Tim’s spiral notebooks grew and it soon became clear that many of his magazine stories were destined to become books.  He told me he has written nine in all (but I found way more on Amazon and hence listed ten below).  And on their pages you can read some of the most descriptive and poignant tales of adventure travel ever written.  “An adventure story does not have to be a lot of gratuitous chest pounding,” Tim said.  “If you’re diving and you see a shark, there’s some wonder behind it.”  Tim wouldn’t conclude that story with a wielding pen knife and spewing blood and guts.  His work is much more refined; he’s in the business of telling compelling stories with finesse.

Tim and I traded tales about the writer’s life and the publishing world as we shared the microphone.  We were experiencing a classic KOTO happening, yet another improvisational moment in community radio since all of the extra mikes in the studio had been removed for a special event.  We had to get so close that we sidled up to each other like two lovers on a park bench.  That definitely helped to break the ice!  Tim Cahill no longer seemed like the untouchable travel writer God I had met several years ago at the Travel Writer’s Conference at Book Passage in California.  (He was surrounded by so many people that I was barely able to say hello to him then!)

Funnily enough when I asked Tim about his beginnings he told me that when he was young he thought “writers were somehow unattainable Gods”.  We both joked about how we found out that that was far from the truth.  

He was one of those kids that stayed up reading by flashlight late into the night.  Reading is always the best primer for a writer.  Tim graciously shared many other tips with me and I’m sure that as I attempt to implement them, I’ll be thinking about him and his dedication to the written word.  He did after all invent the travel writer job, you know.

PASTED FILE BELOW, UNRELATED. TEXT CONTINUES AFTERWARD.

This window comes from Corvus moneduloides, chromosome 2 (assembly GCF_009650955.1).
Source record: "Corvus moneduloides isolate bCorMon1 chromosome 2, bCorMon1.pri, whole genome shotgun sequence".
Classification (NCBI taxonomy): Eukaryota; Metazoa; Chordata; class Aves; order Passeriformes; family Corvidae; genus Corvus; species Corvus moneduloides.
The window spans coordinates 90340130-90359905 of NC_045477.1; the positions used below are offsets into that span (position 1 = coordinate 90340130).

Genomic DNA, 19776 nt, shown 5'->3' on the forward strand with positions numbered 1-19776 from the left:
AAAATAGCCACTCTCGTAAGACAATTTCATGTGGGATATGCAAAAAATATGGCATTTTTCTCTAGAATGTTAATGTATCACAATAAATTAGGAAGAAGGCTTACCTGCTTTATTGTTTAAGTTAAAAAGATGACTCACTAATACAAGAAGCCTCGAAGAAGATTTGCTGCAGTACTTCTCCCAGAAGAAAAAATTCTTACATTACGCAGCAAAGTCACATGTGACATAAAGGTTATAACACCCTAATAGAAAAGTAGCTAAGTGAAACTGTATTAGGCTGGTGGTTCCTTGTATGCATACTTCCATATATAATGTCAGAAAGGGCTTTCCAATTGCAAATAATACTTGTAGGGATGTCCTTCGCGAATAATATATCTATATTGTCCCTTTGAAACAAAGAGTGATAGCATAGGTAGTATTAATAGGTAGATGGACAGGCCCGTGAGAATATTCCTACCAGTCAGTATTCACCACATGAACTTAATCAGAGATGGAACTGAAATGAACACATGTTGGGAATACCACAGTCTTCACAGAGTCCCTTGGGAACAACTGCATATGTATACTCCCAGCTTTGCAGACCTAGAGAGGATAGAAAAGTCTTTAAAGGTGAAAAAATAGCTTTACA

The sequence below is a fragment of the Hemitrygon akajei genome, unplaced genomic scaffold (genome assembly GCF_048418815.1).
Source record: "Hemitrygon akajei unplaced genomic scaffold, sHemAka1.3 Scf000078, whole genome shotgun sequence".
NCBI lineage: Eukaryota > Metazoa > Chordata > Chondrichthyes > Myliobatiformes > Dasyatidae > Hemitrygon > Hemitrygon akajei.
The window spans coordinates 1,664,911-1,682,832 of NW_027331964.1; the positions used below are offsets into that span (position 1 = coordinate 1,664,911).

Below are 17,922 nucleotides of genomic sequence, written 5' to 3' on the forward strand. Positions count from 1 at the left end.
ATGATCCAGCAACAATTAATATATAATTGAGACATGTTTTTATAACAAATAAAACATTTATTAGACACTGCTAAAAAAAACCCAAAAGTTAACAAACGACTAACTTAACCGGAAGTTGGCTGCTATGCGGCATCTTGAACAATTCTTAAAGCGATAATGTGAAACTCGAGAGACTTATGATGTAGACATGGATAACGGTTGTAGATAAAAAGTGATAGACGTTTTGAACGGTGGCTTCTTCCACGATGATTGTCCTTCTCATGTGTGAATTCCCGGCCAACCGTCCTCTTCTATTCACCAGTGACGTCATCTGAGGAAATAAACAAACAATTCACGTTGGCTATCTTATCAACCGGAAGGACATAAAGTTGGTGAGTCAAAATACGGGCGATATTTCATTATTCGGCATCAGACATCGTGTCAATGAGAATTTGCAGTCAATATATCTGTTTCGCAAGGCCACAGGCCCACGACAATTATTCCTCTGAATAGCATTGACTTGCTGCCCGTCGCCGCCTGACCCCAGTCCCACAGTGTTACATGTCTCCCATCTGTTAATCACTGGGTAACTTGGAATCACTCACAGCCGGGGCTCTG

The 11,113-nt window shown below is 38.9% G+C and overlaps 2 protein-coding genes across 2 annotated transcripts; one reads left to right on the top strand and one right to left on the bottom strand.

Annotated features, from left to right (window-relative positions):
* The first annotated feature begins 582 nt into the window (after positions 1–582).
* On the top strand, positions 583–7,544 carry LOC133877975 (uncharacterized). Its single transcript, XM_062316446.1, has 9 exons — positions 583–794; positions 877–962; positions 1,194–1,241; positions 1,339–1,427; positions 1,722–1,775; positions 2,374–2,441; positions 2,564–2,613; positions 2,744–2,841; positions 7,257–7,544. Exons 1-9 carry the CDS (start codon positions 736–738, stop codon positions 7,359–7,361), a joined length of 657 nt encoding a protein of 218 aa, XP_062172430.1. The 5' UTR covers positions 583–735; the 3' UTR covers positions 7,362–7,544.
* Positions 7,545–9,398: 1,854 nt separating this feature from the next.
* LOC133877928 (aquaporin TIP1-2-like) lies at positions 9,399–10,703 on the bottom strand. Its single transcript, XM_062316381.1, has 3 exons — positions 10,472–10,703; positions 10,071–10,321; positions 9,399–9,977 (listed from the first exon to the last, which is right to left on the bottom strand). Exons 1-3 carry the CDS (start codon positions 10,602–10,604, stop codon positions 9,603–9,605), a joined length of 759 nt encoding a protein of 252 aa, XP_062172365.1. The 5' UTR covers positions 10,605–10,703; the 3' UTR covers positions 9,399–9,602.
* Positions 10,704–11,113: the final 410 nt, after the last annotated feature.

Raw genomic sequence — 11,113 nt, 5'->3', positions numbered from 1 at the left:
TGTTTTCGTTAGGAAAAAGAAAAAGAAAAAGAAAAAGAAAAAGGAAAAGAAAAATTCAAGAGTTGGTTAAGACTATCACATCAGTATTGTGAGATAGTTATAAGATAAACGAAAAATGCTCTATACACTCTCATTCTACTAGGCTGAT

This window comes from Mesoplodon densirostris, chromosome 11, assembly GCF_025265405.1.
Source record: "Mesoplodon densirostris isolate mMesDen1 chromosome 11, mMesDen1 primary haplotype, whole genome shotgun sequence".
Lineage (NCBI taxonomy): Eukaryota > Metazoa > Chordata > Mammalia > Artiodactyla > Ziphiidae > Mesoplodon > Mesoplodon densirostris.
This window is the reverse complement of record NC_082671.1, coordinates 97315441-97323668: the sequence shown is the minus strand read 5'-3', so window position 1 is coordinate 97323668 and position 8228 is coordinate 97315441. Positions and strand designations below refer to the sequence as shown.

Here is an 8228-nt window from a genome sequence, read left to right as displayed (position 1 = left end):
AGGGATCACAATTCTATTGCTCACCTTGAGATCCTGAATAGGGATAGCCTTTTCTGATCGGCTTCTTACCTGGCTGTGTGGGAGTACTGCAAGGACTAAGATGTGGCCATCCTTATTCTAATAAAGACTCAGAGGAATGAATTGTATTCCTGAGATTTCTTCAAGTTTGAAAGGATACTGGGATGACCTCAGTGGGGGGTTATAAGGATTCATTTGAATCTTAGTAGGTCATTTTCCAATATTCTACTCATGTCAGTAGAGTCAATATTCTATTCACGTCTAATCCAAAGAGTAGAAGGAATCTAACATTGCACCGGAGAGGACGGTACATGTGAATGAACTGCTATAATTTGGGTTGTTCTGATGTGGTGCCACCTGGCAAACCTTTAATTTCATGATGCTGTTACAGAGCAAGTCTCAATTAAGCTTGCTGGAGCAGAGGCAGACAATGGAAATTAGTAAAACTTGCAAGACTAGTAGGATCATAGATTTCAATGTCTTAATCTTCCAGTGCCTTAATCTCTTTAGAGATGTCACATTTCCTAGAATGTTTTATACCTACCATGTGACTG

Tim Surveying the External Landscape

Tim Surveying the External Landscape

Travel Writer Tips from Tim Cahill

-Take contemporaneous notes.  

-Write about the external landscape (what you see) and the internal landscape (what’s happening to you when you see it).   

-Bring home your notes and then try to write out complete sentences.

-Try to grab the reader around the first paragraph.  “I then give the best descriptions about why I was there and I tell stories that I hope will lead the reader to the same conclusion I came to when I was there,” Tim explained.

Tim regularly conducts writer’s workshops for the Yellowstone Association, 307-344-2293, www.yellowstoneassociation.org.

The Book Passage Travel Writer’s Conference takes place annually mid August at the main Book Passage Bookstore in Corte Madera, California; 800-999-7909, ext. 233, www.bookpassage.com.

Book Picks:  Tim Cahill’s books, some of which are listed below.

“Buried Dreams:  Inside the Mind of a Serial Killer”

“Jaguars Ripped My Flesh”

“A Wolverine Is Eating My Leg”

“Road Fever”

“Pecked to Death by Ducks”

“Pass the Butterworms:  Remote Journeys Oddly Remembered”

“Dolphins”

“Hold the Enlightenment”

“Lost in My Own Backyard:  A Walk in Yellowstone National Park”

“The Best American Travel Writing”